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Ladue Middle Schoolers Compete in National Science Bowl
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Ladue Middle Schoolers Compete in National Science Bowl

On June 5, a quintet of eighth-graders from Ladue Middle School ably held their own in STEM (science, technology, engineering and mathematics) education by advancing to the top four of the U.S. Department of Energy’s National Science Bowl competition.


Ladue Middle School places first in the regional competition.

Because of COVID-19 concerns, the event took place “virtually” this year instead of “actually” in Washington, D.C., as usually happens.

On Feb. 22, Washington University in St. Louis had hosted the Missouri Science Bowl for Middle Schools, under the Department of Energy’s Office of Science. In that competition, Ladue Middle School placed first, ahead of Ballwin’s Crestview Middle School (second) and Chesterfield’s Parkway West Middle School (third). In so doing, Ladue Middle School secured the right to represent Missouri at the national event.

The national competition involved a total of 32 schools from 26 states. Its first round narrowed the field to 16 schools; its second round, to eight schools.

In the third round’s top-four competition, Ladue Middle School vied with Jonas Clarke Middle School of Lexington, Massachusetts; Preston Middle School of Fort Collins, Colorado; and Wisconsin Hills Middle School of Brookfield, Wisconsin. Ultimately, the Massachusetts and Colorado schools went to the top two.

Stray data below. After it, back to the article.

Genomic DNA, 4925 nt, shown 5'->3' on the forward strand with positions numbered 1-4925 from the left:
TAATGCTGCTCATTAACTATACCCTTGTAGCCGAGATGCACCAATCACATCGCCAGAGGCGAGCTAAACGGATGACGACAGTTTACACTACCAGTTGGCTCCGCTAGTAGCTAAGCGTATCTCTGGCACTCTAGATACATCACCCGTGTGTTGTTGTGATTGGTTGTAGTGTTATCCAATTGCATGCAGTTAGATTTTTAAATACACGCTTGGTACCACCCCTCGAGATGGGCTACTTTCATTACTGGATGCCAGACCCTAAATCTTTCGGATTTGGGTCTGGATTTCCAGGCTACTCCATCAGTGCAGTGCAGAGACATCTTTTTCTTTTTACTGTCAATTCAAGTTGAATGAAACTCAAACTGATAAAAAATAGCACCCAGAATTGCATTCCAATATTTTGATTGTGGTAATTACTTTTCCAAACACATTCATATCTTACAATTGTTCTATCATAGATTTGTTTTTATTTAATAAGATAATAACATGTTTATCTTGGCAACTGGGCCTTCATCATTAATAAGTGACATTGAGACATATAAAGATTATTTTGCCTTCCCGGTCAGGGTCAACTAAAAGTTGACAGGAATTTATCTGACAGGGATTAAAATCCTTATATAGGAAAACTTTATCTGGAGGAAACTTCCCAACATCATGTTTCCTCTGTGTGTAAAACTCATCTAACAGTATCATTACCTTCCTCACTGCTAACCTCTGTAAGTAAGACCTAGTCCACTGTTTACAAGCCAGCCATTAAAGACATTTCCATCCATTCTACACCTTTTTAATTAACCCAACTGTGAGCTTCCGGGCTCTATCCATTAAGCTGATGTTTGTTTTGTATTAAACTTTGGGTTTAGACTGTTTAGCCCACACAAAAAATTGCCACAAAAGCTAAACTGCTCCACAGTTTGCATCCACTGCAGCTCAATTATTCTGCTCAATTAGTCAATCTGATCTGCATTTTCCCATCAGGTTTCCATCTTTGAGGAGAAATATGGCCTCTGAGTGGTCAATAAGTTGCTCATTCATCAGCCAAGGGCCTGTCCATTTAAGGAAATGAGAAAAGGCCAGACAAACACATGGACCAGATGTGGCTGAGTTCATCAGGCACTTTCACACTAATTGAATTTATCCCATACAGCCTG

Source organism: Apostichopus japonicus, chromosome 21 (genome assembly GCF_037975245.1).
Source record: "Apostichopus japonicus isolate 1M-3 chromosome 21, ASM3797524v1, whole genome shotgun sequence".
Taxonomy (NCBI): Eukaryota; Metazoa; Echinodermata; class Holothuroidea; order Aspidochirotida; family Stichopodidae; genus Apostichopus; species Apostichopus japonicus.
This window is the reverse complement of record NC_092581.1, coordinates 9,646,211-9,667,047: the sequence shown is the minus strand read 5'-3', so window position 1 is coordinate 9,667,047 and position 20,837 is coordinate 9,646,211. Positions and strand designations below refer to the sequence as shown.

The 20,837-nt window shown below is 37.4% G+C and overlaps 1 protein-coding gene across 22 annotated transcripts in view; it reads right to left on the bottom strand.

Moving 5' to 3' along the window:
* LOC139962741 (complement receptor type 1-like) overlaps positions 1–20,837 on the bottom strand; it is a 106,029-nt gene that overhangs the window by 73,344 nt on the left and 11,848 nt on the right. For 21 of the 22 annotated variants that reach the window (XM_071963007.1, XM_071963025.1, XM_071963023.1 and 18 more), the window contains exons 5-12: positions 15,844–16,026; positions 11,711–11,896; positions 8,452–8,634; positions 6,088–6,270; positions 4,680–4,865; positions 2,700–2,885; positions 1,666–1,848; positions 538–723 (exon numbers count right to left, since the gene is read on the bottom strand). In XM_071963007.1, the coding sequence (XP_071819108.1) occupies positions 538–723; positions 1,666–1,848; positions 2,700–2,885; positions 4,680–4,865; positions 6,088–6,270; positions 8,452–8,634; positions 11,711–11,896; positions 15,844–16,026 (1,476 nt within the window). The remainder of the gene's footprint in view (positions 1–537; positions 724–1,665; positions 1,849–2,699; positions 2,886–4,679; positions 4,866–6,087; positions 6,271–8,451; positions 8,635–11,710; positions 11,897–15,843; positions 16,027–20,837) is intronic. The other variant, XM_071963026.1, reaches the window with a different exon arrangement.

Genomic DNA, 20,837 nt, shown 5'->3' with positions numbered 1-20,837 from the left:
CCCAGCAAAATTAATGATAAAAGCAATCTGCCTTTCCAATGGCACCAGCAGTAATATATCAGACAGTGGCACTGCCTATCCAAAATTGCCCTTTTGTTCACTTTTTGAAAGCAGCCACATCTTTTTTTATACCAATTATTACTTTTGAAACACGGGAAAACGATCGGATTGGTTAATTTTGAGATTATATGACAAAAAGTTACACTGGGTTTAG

“The top two teams will receive $2,500 to take back to their schools to support their science departments,” stated a Department of Energy press release. “The top four teams will receive $2,000, the top eight teams will receive $1,500 and the top 16 teams will take home $1,000 for their schools’ science departments.”

According to that press release, nearly 10,000 high school students and more than 5,000 middle school students from all 50 states, the District of Columbia and Puerto Rico participated in this year’s regional competitions. Since its 1991 beginning, the National Science Bowl has drawn approximately 325,000 students to compete, “excel in mathematics and science and to pursue careers in these fields.”

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Bryan A. Hollerbach serves as LN's copy editor and one of its staff writers. He loves to read, write, impersonate an amateur artist and research all things bibulous.

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